There was no conflict in the evidence in the case. It was all produced by plaintiff. Certain facts are as follows: Plaintiff is the only son and decedent was the mother of Minnie W. Horton. Mrs. Horton died testate September 23, 1909, several years before her mother, and by her will bequeathed to the latter certain personal effects, a monthly allowance to be charged against certain described real estate, and also "one-half of all the money . . . of which I may die possessed to have and enjoy for and during her life." The plaintiff was bequeathed the other half of the estate absolutely and was also the residuary devisee on the death of his grandmother of the half of the estate in which she was left a life interest. The will of Mrs. Horton was admitted to probate and administered upon by the plaintiff. Pending the administration and on December 19, 1909, the plaintiff and said Lucy J. Brown, his grandmother, entered into a written contract with one William Wagner to purchase from him the thirty acres of land here in question for eight thousand five hundred dollars, payable in certain installments, the last of which was to be paid on January 1, 1911, when they were to receive a deed to the property. While the administration of the estate of Mrs. Horton was still pending, and on September 12, 1910, said Lucy J. Brown and plaintiff, as beneficiaries under the will of said Mrs. Horton, made an agreement which was filed in the estate, whereby it was mutually agreed between them that said Lucy J. Brown should take under the said will one-half of the moneys of the estate "to use and enjoy during her life," all the furniture and personal effects absolutely, and that her claim to fifty dollars a month should be waived; that plaintiff should take the other half of the moneys his mother died possessed of and certain real property in the city of Los Angeles and in the state of Washington. Within the same month that this agreement between plaintiff and Mrs. Brown was made, a decree of distribution in the estate of Mrs. Horton was entered whereby there was distributed to Mrs. Brown one-half of $10,395.71 cash in the hands of plaintiff, as executor, and certain personal effects, and the rest of the estate was distributed to the plaintiff. The particular terms of this decree of distribution will be subsequently referred to when we are discussing a question respecting its effect which is involved on this appeal. After the entry of the decree of distribution, and on February 24, 1911, in consummation of the contract with him, Wagner made a deed to plaintiff and Mrs. Brown of the thirty acres involved in this action (the installment payments having been completed under the contract). It was an ordinary grant, bargain, and sale deed running to both said grantees, their heirs and assigns, and expressing a nominal consideration of ten dollars. It further appears that Mrs. Horton, Mrs. Brown, and plaintiff came from Texas and lived together at the home of Mrs. Horton until her death. Thereafter Mrs. Brown lived with plaintiff and his family. Mrs. Brown had no property when she came to California, and all she acquired subsequently (eliminating for the present the interest from Wagner to herself and plaintiff) was what she received by virtue of the will of Mrs. Horton — principally the life interest in this money. The purchase of this thirty acres was negotiated for by plaintiff while he was executor of the estate of his mother, pending the administration and after a conference with Mrs. Brown about its purchase, at which time Mrs. Brown told him to do as he saw fit and use his own judgment. He thought it advisable to purchase, and both himself and Mrs. Brown made the contract with Wagner to do so, and the payments aggregating eight thousand five hundred dollars were made solely from the funds of the estate of Mrs. Horton in the hands of plaintiff as administrator of her estate.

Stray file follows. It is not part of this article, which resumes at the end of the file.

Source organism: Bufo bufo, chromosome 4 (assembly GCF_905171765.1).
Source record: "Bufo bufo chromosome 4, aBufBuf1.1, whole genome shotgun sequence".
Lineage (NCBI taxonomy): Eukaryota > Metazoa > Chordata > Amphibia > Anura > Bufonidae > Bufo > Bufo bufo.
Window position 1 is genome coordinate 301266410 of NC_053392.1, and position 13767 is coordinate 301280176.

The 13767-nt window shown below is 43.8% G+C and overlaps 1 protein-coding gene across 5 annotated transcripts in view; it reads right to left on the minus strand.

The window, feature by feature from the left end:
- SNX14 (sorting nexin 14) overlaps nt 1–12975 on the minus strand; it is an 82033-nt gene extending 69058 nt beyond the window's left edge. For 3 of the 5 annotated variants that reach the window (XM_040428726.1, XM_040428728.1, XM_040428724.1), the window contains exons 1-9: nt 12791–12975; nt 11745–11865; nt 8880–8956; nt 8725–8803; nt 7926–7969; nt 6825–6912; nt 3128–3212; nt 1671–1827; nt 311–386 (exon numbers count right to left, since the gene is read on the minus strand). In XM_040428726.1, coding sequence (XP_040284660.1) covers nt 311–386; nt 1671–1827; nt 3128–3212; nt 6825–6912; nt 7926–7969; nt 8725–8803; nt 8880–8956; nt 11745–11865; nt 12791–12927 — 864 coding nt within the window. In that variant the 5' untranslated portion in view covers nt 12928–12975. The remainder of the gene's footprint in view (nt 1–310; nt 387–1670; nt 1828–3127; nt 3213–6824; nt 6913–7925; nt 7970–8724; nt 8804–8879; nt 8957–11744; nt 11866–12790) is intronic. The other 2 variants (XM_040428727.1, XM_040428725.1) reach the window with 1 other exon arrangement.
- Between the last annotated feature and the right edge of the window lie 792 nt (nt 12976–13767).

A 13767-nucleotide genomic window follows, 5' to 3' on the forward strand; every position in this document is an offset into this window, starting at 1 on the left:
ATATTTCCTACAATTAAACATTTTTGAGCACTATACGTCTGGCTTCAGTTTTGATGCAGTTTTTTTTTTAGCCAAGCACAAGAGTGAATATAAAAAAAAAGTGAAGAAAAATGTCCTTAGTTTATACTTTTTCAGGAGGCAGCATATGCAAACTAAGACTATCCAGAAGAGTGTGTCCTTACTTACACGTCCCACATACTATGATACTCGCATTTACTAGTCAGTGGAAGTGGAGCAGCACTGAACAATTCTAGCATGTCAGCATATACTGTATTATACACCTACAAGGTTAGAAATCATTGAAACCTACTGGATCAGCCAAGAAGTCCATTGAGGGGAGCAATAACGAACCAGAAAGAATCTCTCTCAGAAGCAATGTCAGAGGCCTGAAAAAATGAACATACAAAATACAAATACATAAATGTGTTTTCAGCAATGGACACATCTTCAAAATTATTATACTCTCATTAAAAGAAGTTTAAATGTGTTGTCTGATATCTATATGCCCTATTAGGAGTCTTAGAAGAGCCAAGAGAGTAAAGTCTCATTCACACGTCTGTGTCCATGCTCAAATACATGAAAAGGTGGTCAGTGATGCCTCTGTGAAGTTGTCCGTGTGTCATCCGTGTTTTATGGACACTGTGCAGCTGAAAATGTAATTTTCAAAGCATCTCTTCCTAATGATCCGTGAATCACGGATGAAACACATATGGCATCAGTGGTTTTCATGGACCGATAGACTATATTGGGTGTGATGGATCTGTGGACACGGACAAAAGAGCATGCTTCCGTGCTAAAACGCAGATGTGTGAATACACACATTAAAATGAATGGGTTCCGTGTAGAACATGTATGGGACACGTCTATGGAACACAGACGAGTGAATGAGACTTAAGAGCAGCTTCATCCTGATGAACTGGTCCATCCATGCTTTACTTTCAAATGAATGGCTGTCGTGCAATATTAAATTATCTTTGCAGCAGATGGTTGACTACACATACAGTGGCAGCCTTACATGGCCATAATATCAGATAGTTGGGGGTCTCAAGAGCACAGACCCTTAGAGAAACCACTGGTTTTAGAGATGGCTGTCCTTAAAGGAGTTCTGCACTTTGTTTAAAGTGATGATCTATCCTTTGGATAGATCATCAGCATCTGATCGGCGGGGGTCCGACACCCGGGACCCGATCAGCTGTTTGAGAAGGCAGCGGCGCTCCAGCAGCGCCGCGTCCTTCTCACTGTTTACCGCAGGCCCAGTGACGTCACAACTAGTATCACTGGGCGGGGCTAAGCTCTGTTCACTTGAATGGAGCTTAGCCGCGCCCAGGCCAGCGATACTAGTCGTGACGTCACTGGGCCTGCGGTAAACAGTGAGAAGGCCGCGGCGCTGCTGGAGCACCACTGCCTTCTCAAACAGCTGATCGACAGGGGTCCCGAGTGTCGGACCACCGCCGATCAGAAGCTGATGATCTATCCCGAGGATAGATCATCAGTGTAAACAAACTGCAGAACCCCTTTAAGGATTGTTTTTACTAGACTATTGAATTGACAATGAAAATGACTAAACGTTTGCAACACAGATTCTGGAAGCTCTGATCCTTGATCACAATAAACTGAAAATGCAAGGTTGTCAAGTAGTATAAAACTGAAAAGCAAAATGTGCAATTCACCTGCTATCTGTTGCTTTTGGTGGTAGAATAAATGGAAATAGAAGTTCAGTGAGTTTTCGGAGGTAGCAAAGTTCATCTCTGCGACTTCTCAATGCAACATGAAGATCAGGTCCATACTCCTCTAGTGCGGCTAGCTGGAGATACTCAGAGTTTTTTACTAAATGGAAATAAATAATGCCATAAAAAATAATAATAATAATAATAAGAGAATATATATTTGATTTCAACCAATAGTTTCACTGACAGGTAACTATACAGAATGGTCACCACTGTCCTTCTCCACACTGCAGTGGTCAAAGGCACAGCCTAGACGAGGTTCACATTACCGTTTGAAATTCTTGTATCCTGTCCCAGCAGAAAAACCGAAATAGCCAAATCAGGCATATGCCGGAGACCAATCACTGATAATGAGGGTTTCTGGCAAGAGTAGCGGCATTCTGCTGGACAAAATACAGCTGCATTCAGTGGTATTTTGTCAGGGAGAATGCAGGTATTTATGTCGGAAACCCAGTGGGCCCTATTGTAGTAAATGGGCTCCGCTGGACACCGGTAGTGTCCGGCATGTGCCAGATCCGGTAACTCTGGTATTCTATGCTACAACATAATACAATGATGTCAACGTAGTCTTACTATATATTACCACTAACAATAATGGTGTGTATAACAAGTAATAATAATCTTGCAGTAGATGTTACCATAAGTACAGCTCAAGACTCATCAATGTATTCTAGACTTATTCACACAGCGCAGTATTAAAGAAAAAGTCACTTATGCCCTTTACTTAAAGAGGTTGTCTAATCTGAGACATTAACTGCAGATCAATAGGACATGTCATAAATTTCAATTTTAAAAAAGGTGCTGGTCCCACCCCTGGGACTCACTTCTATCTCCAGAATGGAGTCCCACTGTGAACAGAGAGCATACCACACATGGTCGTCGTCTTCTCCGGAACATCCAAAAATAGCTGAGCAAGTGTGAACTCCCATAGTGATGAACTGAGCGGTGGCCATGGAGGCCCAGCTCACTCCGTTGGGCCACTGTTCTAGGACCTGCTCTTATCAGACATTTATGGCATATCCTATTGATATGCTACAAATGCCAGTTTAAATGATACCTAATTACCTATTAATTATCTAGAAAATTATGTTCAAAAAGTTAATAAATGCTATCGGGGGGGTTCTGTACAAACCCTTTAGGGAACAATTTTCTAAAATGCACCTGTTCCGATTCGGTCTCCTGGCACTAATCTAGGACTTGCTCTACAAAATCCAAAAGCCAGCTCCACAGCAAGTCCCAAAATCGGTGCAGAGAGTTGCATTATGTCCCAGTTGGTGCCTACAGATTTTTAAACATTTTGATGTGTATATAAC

Mrs. Brown died October 27, 1911, intestate. Letters of administration were issued to the defendant, who is asserting in behalf of her estate a claim to an undivided half interest in the thirty acres of land. Plaintiff brings this action, his complaint being based on two counts: Upon one he seeks a reformation of the contract of purchase and deed; on the other to quiet title to the property. In that relating to the reformation of the instruments, after alleging the facts above recited as far as pertinent to the cause of action, plaintiff further alleged that the contract of purchase of this land made between Wagner and himself and Mrs. Brown did not in truth or in fact state the real intention of the parties in that no mention is made therein that said Lucy J. Brown was to have but a life estate only in said property, and that it was intended at the time between plaintiff and Mrs. Brown that said contract should contain a stipulation in substance, "that as to Lucy J. Brown a life interest only in the undivided one-half of the property herein described and on her death the same to pass to Charlie L. Horton"; that said stipulation was omitted by the mutual mistake of said plaintiff and said Lucy J. Brown, deceased. It is then further alleged as to the deed from Wagner to himself and Mrs. Brown that the same mistake was made by the mutual mistake of said parties; that in the said deed to plaintiff and Mrs. Brown there was omitted the same stipulation as aforesaid.